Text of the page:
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The Unseen Costs of Obamacare – Guest Commentary by Richard S. Bernstein October 5, 2010

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The Unseen Costs of Obamacare

By Richard S. Bernstein

Chief Executive Officer,

Richard S. Bernstein & Associates Inc.

Last week, I received two visits from employees, both with the same question:  “You mean I’m going to have to pay income tax next year on the health insurance benefits you give me?”

The only answer I was able to give them was: Not yet.

It has been six months since Congress passed the Patient Protection and Affordable Care Act, yet still, we continue to find and learn new things about how the “Obamacare” health care bill will affect the average American.

What my two employees recently learned was that, beginning in January 2011, every American who receives health insurance through his or her employer will see that insurance benefits show up in his or her W-2 form. For the time being, that doesn’t mean they are paying taxes on this benefit – only that they are disclosing the value of that benefit to the government.

Raise your hand if you believe this won’t lead to a new tax? After the midterm election, of course.

Meanwhile, many of the Americans who can least afford a new expense arelikely to see one, unless Congress repeals another facet of Obamacare. McDonald’s Corp. this week announced plans to drop the low-cost, effective health care plan it offers to nearly 30,000 hourly restaurant workers if that clause – which mandates that a certain percentage of revenue has to go to claims rather than administrative costs – is waived. If that happens, those hourly workers – all of whom likely fall into the group of Americans that Obama promised not to raise taxes on, as they make less than $250,000 a year – will find themselves paying significantly more for health insurance.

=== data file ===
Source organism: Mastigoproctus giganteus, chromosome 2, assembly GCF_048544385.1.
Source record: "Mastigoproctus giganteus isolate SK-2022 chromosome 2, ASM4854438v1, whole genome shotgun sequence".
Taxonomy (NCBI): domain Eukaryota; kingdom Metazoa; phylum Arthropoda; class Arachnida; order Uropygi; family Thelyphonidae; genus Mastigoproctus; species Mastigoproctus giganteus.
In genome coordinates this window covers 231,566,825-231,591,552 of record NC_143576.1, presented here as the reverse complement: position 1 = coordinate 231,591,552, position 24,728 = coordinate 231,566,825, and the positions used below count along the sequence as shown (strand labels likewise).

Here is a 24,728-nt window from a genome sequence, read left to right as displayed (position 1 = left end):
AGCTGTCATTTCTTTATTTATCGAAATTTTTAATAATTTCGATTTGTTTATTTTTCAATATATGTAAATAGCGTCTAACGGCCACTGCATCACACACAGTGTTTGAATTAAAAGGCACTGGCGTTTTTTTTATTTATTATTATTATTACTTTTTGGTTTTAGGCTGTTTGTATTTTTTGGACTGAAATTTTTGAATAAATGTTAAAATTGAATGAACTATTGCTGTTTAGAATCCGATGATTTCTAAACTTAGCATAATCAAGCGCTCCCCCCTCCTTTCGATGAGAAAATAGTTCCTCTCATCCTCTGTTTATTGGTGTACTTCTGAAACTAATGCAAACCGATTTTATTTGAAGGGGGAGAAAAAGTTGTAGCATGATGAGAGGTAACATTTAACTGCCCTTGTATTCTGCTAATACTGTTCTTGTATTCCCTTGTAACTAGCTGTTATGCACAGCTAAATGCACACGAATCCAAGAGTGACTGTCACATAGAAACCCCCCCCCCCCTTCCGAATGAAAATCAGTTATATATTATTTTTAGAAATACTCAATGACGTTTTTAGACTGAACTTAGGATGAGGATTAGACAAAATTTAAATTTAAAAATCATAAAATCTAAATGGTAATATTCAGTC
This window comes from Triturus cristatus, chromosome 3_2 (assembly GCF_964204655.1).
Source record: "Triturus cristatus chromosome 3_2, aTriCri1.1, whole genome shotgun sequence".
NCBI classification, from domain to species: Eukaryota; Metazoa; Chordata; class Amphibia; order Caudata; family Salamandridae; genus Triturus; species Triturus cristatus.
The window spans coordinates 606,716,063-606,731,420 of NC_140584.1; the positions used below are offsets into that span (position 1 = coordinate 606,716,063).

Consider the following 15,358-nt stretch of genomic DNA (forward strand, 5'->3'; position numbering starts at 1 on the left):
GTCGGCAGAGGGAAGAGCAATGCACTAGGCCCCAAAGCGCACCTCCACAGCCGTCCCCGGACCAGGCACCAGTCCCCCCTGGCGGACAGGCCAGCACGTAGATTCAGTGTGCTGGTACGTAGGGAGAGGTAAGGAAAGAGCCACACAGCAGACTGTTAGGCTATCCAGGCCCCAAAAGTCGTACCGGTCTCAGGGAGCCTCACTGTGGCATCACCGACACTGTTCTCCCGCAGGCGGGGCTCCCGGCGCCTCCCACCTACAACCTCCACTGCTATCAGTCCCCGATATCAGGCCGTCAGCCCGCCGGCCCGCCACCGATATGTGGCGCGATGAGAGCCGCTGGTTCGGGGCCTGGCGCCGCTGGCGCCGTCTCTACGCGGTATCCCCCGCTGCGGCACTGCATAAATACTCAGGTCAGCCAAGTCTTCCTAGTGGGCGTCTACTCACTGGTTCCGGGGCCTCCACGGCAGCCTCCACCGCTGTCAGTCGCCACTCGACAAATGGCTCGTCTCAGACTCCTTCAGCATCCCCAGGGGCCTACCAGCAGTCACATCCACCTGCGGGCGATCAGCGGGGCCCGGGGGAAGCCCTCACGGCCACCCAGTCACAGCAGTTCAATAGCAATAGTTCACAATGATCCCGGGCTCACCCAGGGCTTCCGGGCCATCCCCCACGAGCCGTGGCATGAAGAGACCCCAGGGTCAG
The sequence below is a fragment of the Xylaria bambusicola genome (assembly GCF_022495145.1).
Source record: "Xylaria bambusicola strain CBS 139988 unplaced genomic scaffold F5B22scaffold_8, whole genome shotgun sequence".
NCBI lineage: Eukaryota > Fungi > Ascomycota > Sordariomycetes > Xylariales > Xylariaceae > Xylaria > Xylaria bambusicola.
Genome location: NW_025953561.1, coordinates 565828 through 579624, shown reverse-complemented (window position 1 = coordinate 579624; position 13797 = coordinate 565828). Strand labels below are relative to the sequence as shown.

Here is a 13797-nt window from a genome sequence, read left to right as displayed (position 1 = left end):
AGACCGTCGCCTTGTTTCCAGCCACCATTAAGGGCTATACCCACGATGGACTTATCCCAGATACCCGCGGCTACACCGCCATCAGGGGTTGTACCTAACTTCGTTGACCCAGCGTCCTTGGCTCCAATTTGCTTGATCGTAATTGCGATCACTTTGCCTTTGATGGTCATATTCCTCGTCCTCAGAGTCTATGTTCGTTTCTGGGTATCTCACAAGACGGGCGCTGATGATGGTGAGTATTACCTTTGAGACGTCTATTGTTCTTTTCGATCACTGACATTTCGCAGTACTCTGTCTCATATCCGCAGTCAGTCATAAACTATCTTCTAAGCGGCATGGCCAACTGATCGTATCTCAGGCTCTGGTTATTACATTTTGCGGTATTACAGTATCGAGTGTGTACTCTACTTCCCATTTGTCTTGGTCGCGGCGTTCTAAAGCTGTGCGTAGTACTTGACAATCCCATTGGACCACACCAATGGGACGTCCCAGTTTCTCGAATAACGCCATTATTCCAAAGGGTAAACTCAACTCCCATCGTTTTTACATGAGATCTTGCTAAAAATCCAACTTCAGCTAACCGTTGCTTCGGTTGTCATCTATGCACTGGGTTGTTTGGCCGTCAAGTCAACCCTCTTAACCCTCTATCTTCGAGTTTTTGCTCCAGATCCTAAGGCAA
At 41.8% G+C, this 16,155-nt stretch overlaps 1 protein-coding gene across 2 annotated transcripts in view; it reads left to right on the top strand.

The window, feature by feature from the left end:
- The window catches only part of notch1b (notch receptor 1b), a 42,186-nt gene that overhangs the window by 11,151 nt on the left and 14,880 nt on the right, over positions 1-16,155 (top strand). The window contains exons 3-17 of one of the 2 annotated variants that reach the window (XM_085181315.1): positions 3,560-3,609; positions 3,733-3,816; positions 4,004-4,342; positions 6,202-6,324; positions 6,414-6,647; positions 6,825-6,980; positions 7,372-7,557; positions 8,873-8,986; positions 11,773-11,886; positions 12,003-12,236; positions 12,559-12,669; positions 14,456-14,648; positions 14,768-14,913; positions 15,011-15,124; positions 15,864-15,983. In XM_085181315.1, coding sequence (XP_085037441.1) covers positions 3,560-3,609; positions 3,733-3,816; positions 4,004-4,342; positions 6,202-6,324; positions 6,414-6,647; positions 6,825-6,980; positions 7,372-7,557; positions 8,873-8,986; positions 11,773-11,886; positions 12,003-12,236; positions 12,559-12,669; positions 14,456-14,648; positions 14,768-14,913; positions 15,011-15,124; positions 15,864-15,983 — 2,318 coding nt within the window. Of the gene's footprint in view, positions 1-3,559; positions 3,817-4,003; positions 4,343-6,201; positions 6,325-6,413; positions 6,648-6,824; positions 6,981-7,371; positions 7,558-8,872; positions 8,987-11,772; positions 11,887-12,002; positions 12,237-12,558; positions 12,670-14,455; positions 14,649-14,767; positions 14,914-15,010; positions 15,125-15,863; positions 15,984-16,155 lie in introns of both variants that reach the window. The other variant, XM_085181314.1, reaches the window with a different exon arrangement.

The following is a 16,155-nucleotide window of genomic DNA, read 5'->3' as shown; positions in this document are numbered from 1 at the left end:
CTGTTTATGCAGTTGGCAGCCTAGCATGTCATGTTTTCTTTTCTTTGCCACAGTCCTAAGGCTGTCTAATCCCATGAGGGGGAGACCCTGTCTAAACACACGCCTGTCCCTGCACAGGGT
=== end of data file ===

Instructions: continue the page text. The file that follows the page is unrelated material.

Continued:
While this isn’t precisely a tax increase, it creates the same effect: it takes money from Americans’ pockets, many of whom are living paycheck-to-paycheck.

This is a real effect of Obamacare that will affect their quality of life; even more than that, it is a real effect of Obamacare that will decrease Americans’ spendable income – and that will be felt throughout our economy.

I say this as a person who works in the insurance industry, and who strongly believes that our nation’s health care system rode off the tracks many years ago. In some places, Obamacare will help put us back on track: that the bill has removed lifetime limits on insurance coverage; that it has prohibited insurance companies from rescinding coverage, or from discriminating against Americans with pre-existing conditions – these are good things that have been a long time coming.

But, like a young woman preparing for the prom, the cost of changing our health care system isn’t as simple as paying for the ticket. That young woman needs

a dress, shoes, accessories – all things that come with an extra cost. The same is true of our health care bill – everything comes with an extra cost.

And before Americans go to the polls this November – where most will, without a doubt, have health care on the brain – they should understand those costs.

They should understand that employers like McDonald’s Corp could drop their affordable health care plans.

They should understand that the cost of both drugs and hospital visits have gone up since Obamacare’s passage, at least partially because drug companies and hospitals don’t know what the future holds, and want to ensure a cash reserve if their finances take a dive under the new health care laws.